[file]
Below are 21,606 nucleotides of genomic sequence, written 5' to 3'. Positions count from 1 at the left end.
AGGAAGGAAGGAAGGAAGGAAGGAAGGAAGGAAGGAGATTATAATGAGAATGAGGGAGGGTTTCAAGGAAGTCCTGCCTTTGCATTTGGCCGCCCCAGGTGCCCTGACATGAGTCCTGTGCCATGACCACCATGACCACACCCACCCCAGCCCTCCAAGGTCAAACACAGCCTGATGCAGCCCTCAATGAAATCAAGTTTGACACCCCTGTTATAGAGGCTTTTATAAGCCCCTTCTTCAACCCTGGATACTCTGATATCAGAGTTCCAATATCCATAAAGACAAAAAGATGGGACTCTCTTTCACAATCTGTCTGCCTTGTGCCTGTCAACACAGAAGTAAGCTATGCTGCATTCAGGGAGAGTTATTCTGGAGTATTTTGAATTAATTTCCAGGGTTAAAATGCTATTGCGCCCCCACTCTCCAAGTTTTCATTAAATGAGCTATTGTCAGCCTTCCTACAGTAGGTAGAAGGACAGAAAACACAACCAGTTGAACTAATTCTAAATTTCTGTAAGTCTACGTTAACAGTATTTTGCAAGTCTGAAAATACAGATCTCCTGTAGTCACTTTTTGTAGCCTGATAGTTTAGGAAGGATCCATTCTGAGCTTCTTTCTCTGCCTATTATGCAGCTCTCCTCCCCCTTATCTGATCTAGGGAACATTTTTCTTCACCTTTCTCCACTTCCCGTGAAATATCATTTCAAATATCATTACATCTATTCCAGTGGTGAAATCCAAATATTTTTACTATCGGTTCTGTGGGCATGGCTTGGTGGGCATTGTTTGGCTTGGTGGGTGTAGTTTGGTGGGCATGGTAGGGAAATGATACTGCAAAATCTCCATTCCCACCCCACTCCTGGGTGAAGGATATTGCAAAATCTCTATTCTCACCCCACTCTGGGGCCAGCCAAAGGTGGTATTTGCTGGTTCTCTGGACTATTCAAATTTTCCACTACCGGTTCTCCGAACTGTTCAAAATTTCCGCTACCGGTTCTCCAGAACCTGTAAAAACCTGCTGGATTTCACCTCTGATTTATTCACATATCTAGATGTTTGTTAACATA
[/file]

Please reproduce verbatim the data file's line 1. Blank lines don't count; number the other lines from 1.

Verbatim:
Below are 21,606 nucleotides of genomic sequence, written 5' to 3'. Positions count from 1 at the left end.